Jul 5, 2016 | By Andre

Adafruit has been building a fairly extensive Maker driven database of useful tutorials for years now and their offerings continue impressively to this day. One of their newest additions to this library is a compact and wearable camera based on the Raspberry Pi Zero along with a simply designed 3D printed enclosure.

Meant primarily as a wearable device to be hung around the users neck, the camera is capable of shooting 8 megapixel snapshots every few seconds, is equipped with an expandable microSD slot (2.5gb limit unfortunately) and can run for up to two hours on a single charge.

From a 3D printing perspective, all of the necessary STL files are available for free on Thingiverse and should be a piece of cake to print on any decently reliable desktop 3D printer. The files can be printed without supports at just about any density (20% infill is recommended) and shouldn’t take more than 3 hours to print even at my conservative estimate.

It’s worth noting that PLA is recommended but if ABS is your weapon of choice, scaling the model up by about 2% might deal with any shrinkage that might occur. From my experience I feel that’s a bit much for such a small part but I’ll trust their advice on the matter.

In its current state, the 3D printed case needs to be glued together to complete the project. In theory some model design revisions could be done to allow for a snap fit and material tolerances would need to be further considered. Luckily, anyone up to the ask will have a headstart as the design files are available to download free of charge for any manner of tweaking things into their new place.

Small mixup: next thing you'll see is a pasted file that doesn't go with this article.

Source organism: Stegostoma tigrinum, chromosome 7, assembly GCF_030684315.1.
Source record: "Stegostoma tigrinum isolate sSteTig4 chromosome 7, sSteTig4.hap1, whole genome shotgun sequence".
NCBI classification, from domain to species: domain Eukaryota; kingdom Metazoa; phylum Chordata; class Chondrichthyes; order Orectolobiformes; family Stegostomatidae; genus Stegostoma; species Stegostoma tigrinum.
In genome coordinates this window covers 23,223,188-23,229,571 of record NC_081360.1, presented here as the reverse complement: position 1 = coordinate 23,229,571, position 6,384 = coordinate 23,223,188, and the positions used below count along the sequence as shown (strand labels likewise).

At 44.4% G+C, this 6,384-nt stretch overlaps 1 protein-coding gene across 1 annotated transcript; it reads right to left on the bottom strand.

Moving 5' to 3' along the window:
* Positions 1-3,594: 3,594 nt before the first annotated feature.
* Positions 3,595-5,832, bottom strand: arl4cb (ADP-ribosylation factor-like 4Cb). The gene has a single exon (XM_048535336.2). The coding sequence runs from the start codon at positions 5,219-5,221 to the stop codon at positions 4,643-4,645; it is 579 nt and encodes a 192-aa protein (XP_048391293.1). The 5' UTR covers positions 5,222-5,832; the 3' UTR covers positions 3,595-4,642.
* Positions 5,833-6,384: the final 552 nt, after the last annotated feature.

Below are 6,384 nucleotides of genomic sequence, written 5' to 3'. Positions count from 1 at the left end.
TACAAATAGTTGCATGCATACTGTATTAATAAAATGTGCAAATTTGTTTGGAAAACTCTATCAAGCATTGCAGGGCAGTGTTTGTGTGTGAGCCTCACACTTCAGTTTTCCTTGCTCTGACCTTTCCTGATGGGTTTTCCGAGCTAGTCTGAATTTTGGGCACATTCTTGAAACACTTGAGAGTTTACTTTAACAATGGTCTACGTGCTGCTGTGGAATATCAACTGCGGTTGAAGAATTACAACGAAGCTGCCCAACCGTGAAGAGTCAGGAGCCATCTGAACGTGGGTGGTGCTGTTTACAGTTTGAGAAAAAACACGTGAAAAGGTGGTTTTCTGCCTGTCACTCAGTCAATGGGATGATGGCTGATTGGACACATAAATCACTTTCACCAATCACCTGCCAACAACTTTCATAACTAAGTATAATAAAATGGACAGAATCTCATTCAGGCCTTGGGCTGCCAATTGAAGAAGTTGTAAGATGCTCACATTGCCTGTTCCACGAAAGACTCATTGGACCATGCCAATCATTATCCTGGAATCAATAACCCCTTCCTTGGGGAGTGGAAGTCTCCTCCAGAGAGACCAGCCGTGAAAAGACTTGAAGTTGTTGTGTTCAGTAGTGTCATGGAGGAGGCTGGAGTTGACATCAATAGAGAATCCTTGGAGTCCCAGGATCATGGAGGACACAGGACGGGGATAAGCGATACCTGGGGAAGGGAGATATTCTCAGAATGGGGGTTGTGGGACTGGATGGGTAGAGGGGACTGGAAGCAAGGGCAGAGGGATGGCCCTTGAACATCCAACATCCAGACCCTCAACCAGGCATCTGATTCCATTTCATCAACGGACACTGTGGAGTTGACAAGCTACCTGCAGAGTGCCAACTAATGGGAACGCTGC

Of course, just like many electronics based projects, the printing portion is often the most straightforward out of the many tasks that follow. Basic soldering skills, familiarity to loading boot software onto the Pi (a 373 meg file is provided) and a slew of post-assembly tests will need to be addressed to ensure everything is put together properly.

Once the components work, all that’s left to do is to fit everything into the 3D printed enclosure, close it up and glue it all together. On top of the assembly tips found on Adafruit to ensure a snug fit, you might find luck in switching your print settings (from 2 shells to 1 for example) to allow you to capture that extra 1/2 mm you need for the perfect fit. Just like most maker project, trial and error is part of the proecess and not all 3D printers are made the same, so some reprinting to ensure tolerances are correct might always be necessary.

In the end, while this isn’t the state-of-the-art in terms of what wearable cameras like the GoPro are capable of, you’re looking at under $100 all-in for the parts and just a dollar or so worth of filament so you won’t break the bank with the device. It’s also simple and straightforward to operate once everything is put together (just turn the camera on and it automatically starts capturing the 1280x720 JPEGs at whatever interval you set it at (minimum of 2 seconds).



Posted in 3D Printing Application



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David R. Haykus wrote at 7/7/2016 3:12:13 AM:

That's great if you could actually buy a Pi Zero without someone trying to sell you one with overpriced accessories I already have in my parts stock! The P.Z. is becoming a big vaporware scam! And I'm certainly not paying the international shipping to get one from the UK here to the U.S.!

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